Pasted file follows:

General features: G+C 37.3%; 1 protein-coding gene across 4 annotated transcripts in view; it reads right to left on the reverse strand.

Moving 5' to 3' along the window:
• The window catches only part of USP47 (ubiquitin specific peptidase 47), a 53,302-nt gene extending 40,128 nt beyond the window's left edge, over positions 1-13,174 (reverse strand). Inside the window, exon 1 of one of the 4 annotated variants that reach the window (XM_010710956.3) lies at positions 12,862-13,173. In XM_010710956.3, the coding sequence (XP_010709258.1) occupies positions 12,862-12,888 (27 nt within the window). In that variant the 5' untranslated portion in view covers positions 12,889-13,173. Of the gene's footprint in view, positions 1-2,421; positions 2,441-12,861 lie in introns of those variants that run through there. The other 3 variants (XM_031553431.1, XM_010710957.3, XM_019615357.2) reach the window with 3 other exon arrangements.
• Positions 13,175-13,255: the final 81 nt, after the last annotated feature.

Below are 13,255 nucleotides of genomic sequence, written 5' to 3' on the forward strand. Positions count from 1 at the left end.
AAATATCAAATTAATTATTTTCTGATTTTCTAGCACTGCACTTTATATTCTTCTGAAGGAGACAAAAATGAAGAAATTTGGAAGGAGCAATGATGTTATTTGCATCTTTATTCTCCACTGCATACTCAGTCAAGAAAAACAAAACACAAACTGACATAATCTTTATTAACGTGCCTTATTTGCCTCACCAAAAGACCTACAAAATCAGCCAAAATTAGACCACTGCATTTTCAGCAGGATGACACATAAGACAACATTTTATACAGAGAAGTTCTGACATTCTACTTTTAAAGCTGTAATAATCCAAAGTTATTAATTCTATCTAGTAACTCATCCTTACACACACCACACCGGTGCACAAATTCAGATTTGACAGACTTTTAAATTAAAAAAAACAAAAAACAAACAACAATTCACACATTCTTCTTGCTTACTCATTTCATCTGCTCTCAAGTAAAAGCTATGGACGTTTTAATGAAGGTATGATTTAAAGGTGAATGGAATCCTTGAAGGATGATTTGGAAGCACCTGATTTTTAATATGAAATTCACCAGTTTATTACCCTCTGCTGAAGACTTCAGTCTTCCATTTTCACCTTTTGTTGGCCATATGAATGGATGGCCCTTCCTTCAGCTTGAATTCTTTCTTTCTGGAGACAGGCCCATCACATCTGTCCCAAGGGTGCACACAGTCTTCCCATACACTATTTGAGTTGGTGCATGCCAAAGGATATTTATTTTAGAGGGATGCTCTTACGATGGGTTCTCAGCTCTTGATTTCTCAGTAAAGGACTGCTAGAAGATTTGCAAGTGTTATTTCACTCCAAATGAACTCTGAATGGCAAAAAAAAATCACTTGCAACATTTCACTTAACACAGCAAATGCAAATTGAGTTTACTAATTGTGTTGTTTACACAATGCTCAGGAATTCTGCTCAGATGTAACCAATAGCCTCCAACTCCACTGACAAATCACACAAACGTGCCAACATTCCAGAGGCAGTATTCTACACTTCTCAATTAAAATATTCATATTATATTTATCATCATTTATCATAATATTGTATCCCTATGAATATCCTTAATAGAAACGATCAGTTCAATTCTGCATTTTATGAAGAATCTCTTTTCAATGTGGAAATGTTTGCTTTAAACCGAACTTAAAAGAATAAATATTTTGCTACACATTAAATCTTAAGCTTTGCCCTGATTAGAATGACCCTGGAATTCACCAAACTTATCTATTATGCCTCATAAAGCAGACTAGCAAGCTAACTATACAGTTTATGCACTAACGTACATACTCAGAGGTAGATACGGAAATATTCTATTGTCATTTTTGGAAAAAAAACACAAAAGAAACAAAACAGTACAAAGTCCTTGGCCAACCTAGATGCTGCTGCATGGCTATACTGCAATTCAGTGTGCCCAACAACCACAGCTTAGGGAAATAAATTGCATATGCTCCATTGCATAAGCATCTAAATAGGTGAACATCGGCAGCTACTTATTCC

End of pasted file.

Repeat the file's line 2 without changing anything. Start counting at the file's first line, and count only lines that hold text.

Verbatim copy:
Moving 5' to 3' along the window: